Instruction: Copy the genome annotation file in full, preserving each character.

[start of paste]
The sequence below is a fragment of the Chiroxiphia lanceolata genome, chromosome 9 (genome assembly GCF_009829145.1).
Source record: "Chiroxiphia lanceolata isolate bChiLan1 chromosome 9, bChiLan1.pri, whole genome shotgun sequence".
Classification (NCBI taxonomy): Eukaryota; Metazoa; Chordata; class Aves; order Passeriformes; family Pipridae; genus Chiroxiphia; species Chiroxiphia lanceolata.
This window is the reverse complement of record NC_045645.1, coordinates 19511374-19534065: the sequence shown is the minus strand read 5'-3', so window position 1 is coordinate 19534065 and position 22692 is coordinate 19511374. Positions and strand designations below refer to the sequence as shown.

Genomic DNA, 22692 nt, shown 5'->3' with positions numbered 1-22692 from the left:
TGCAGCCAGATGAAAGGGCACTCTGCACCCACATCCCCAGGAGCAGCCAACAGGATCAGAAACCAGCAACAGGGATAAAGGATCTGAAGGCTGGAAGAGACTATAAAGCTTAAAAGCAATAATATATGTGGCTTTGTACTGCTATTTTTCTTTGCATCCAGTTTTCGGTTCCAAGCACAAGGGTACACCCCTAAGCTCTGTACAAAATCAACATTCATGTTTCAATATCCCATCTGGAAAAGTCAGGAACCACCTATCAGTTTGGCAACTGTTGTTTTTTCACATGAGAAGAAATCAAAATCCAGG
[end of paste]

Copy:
The sequence below is a fragment of the Chiroxiphia lanceolata genome, chromosome 9 (genome assembly GCF_009829145.1).
Source record: "Chiroxiphia lanceolata isolate bChiLan1 chromosome 9, bChiLan1.pri, whole genome shotgun sequence".
Classification (NCBI taxonomy): Eukaryota; Metazoa; Chordata; class Aves; order Passeriformes; family Pipridae; genus Chiroxiphia; species Chiroxiphia lanceolata.
This window is the reverse complement of record NC_045645.1, coordinates 19511374-19534065: the sequence shown is the minus strand read 5'-3', so window position 1 is coordinate 19534065 and position 22692 is coordinate 19511374. Positions and strand designations below refer to the sequence as shown.

Genomic DNA, 22692 nt, shown 5'->3' with positions numbered 1-22692 from the left:
TGCAGCCAGATGAAAGGGCACTCTGCACCCACATCCCCAGGAGCAGCCAACAGGATCAGAAACCAGCAACAGGGATAAAGGATCTGAAGGCTGGAAGAGACTATAAAGCTTAAAAGCAATAATATATGTGGCTTTGTACTGCTATTTTTCTTTGCATCCAGTTTTCGGTTCCAAGCACAAGGGTACACCCCTAAGCTCTGTACAAAATCAACATTCATGTTTCAATATCCCATCTGGAAAAGTCAGGAACCACCTATCAGTTTGGCAACTGTTGTTTTTTCACATGAGAAGAAATCAAAATCCAGG